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Syria Mosque

The Syria Mosque was a 3,700 seat [1] performance venue located in the Oakland neighborhood of Pittsburgh, Pennsylvania, USA. Constructed in 1911 and dedicated on October 26, 1916,[2] the building was originally built as a "mystical" shrine for the Ancient Arabic Order of the Nobles of the Mystic Shrine (the Shriners) and designed by Huehl, Schmidt & Holmes architectural firm of Chicago.[3] It was recognized as one of the best examples of "exotic revival architecture".[4]

Photo of Syria Mosque taken ca 1913-1920 by Edward J. Shourek. The Syria Mosque, the birthplace of network television.[5]

Located at 4223 Bigelow Boulevard,[6] over the years it held numerous events, mainly highlighted by concerts of the Pittsburgh Symphony Orchestra and numerous internationally recognized music performers, as well as political rallies and speeches.

Contents

  • Concert events 1
  • Political Events 2
  • Birthplace of Network Television 3
  • Demolition 4
  • References 5
  • External links 6

Concert events

Among the concert events:

Political Events

Among the political events:

Birthplace of Network Television

On January 11, 1949, from 8:30pm to 11pm EST, KDKA-TV (then WDTV and part of the DuMont Television Network) began its initial broadcast on its "network" centered in Pittsburgh. The program began with a one-hour local show broadcast from Syria Mosque, then finished with 90 minutes from ABC, CBS, NBC, and DuMont, featuring stars such as Arthur Godfrey, Milton Berle, DuMont host Ted Steele, and many other celebrities.[10] The station also represented a milestone in the television industry, providing the first "network" of a coaxial cable feed that included Pittsburgh and 13 other cities from Boston to St. Louis.[11]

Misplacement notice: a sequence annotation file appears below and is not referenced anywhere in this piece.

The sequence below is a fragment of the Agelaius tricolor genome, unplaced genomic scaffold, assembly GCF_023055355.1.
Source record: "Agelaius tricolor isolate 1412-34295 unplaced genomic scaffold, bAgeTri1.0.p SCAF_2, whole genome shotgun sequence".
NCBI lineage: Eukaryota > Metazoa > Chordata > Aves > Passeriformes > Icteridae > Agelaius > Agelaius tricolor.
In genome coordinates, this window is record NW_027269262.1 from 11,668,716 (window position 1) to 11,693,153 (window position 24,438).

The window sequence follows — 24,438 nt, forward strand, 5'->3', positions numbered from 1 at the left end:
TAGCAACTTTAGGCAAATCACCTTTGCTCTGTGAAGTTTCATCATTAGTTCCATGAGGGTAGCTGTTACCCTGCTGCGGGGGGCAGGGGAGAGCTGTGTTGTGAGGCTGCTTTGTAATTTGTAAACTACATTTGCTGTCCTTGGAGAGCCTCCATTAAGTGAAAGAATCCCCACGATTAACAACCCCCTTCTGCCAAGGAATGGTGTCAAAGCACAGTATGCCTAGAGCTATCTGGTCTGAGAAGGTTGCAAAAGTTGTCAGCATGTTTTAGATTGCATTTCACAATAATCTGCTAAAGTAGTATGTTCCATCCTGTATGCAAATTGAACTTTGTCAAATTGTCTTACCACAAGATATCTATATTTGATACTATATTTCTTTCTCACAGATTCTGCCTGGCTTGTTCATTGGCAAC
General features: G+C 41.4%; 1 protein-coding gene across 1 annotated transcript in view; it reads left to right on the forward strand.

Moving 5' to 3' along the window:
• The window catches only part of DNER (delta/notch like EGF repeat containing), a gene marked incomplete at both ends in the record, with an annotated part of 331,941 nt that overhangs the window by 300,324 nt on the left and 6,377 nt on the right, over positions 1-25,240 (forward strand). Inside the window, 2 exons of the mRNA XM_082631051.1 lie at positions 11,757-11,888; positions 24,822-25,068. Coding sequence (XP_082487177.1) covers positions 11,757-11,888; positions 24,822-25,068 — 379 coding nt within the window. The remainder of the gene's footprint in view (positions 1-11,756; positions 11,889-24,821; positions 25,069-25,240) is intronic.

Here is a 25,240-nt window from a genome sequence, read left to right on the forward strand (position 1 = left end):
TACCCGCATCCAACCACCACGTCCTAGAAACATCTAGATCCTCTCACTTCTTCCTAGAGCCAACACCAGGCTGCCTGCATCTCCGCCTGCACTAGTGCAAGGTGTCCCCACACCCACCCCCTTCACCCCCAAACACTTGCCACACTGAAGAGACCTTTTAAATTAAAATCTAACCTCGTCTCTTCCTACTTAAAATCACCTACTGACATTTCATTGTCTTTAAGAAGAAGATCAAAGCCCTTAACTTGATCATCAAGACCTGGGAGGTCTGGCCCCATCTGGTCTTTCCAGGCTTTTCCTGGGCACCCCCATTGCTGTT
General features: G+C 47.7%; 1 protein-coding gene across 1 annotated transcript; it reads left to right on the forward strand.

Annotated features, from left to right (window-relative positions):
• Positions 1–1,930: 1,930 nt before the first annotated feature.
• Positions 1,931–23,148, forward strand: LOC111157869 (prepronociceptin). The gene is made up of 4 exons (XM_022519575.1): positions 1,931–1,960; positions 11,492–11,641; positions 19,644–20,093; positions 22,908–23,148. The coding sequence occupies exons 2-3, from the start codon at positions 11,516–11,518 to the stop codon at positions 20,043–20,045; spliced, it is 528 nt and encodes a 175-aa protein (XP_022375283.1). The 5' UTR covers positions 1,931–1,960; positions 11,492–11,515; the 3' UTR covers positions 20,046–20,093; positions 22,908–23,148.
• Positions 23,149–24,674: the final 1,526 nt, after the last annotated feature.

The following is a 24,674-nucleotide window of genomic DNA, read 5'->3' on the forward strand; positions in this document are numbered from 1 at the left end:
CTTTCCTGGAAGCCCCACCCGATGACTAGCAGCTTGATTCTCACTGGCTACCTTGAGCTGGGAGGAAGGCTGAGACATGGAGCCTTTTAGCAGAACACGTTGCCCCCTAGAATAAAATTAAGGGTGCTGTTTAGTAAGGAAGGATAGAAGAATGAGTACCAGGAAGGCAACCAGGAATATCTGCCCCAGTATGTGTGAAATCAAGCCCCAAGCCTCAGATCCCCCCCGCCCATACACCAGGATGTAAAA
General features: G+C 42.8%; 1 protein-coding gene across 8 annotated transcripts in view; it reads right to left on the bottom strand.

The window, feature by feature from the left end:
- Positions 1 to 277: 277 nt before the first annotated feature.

Demolition

Despite community efforts to have the building designated a historic landmark, the Syria Mosque was torn down on August 27, 1991.[12] and the site is now a parking lot for the University of Pittsburgh Medical Center.

References

  1. ^ http://dicesare-englerproductions.com/The_Syria_Mosque.php
  2. ^ http://dicesare-englerproductions.com/Syria_Mosque_Lost.html
  3. ^ , Pittsburgh History and Landmarks Foundation, accessdate 2008-07-25Dressed for the Occasion: On EclecticismInternet Archive, Walter C. Kidney,
  4. ^ http://news.google.com/newspapers?id=8TkxAAAAIBAJ&sjid=lm4DAAAAIBAJ&dq=jeep%20depasquale&pg=5297%2C2316091
  5. ^ Kwiotek, Vince. "Edward J. Shourek Photograph Collection Finding Aid". Archives Service Center, University of Pittsburgh. Retrieved 21 March 2013. 
  6. ^ http://dicesare-englerproductions.com/Syria_Mosque_Lost.html
  7. ^ Jay Warner, On This Day in Black Music History (Hal Leonard Corporation, 2006):125.
  8. ^ http://www.youtube.com/watch?v=-0FP0bQ3j2c
  9. ^ http://news.google.com/newspapers?id=xF0bAAAAIBAJ&sjid=8U0EAAAAIBAJ&pg=5750%2C3638384
  10. ^ DuMont History website by Clarke Ingram
  11. ^ "'"Eyewitness: 1949 / TV makes Pittsburgh 'A New Promise. Post-gazette.com. 2010-05-16. Retrieved 2011-03-29. 
  12. ^ Historic Pittsburgh 1991

External links

  • Picture Album
  • Pittsburgh Music History -Lost Temple of Music
  • Resurrecting the Syria Mosque
  • Pittsburgh Post Gazette retrospective

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